Born in 1936, Rita Pitka Blumenstein was Yup'ik and grew up in the village of Tununak on Nelson Island, Alaska. She became a traditional healer and spiritual leader. Rita’s early education came from studying with her mother, aunts, and village elders, which allowed her to intimately understand the traditional ways and beliefs of her culture. Her grandmother and mother recognized Rita's gift for healing and she began healing at the age of four. Rita went on to work at hospitals in Bethel and... Read More
Karen Brooks is Yup’ik and Siberian Yup'ik of Qaluyaaq (Nelson Island, Alaska) a member of Too Naaleł Denh Nation (Manley Hot Springs Tribe) of the Bidziyhta Hut’aana (Caribou Clan). Her parents were Rose and Al Hagen from Manley Hot Springs, Alaska, and her grandparents were Helen and Fred Miller from Takotna, Alaska. Karen has been a health and wellness practitioner for over 45 years, bridging traditional health-based practices with modern complementary and alternative medicine approaches... Read More
|Eva Dawn Burk||
Eva Dawn Burk is Dene Athabascan from Nenana and Manley Hot Springs, Alaska. She grew up living off the land at fish camp and along a trap line, and is committed to teaching the next generation about these practices and lifestyle. She is deeply involved with issues of food security and sovereignty of tribal lands in Nenana, and works with the non-profit Tlaa Deneldel, which is focused on working with Indigenous people interested in agriculture around the state. Eva is working on a master’s... Read More
Meda DeWitt is Tlingit with familial ties to Wrangell, Alaska. Meda’s Tlingit names are Tśa Tsée Náakw and Khaat kła.at, her adopted Iñupiaq name is Tigigalook, and her adopted Cree name is Boss Eagle Spirit Woman “Boss.” Her clan is Naanyaa.aayí and she is a child of the Kaach.aadi. Her family comes from Shtuxéen kwaan (now referred to as Wrangell, AK.) Meda’s lineage also comes from Oregon, Washington, and the British Columbia/Yukon Territories. Currently she lives on Dena’ina lands in... Read More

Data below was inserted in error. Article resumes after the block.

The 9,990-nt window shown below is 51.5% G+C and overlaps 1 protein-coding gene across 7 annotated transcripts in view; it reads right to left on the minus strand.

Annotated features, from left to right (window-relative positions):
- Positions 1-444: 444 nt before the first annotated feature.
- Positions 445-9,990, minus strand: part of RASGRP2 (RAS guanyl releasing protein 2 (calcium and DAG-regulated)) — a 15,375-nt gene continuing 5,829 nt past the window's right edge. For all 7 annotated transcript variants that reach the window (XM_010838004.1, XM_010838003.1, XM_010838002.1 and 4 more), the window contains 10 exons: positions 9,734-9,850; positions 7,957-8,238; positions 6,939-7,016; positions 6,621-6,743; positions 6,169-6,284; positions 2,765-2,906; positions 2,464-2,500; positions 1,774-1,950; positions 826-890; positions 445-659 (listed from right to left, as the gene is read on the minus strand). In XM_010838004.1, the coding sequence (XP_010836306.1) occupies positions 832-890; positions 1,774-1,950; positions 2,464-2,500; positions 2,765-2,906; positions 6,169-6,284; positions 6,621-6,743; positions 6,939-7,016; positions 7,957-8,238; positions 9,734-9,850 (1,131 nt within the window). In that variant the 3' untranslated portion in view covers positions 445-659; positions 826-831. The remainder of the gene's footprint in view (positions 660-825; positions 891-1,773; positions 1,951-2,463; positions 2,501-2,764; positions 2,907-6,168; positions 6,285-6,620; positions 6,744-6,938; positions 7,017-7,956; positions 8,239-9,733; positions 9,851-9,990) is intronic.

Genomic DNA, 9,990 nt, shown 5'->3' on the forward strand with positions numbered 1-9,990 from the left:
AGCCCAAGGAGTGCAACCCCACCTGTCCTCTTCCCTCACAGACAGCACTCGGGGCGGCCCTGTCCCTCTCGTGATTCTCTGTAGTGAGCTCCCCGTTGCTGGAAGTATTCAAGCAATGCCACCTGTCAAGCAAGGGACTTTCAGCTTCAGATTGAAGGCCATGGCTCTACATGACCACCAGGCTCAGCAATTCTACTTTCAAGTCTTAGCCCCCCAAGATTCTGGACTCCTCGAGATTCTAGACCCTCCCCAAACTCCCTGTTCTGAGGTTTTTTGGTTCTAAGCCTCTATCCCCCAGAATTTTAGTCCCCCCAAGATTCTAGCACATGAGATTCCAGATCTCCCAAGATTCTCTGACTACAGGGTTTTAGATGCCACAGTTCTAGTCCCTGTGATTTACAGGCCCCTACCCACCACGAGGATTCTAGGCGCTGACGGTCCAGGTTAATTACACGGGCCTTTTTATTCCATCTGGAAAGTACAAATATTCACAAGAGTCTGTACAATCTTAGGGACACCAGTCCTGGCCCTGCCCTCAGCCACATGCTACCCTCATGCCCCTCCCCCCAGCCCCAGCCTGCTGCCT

Mary Goddard is Tlingit from Southeast Alaska. She is of the Eagle moiety, Kaagwaantaan clan, and is from the Brown Bear house. She currently lives in Sitka, Alaska. Mary is traditional plant harvester and user of medicinal plants. She also is a jewelry maker and film artist who creates contemporary jewelry based on traditional Tlingit formline design using a variety of materials including copper, silver, spruce roots, quill, baleen, and grass. Mary forages for indigenous plants, and... Read More
Della Keats was an Iñupiaq born in 1907 in Usualak, a settlement on the Noatak River near the current village of Noatak, Alaska. She was trained at an early age in midwifery, and developing an interest in anatomy and traditional medicine. She taught herself what she needed to know using a Western physiology book and combined that with knowledge she received from Iñupiaq elders. Her methods included a combination of physical manipulations and plant-based natural remedies from the land. In her... Read More
Howard Luke is an Athabascan Elder who was born at Linder Lake, near Nenana, Alaska, in 1923. His mother would teach him at night with stories and how to take care of your luck, "gallee'ya." He moved with his mother and rest of the family to Fairbanks in 1936. Howard began dog training and racing in the 1940s. His first Open North American Sled Dog Race was in Fairbanks in 1947; he came in second place. Howard also raced boats, winning the 1965 Yukon 800 Boat Race, which runs on the Tanana... Read More
|Naomi Kaasei Michalsen||
Naomi "Kaasei" "Daaw Da Oo" Michalsen is Tlingit from Southeast Alaska. Kassei was her grandmother's name and means "higher voice." Her great-grandmother's name was Daaw Da Oo. Naomi is Áak'w Kwáan (people of Auke Bay). She is of the Eagle/Wolf Moiety. and the Wooshkeetaan clan. She comes from the Shark House, and her ancestral home is Berners Bay (Daxanáak). Her father's people are T'akdeintaan from Hoonah, and as well as European descent. She also has some Japanese and Filipino heritage.... Read More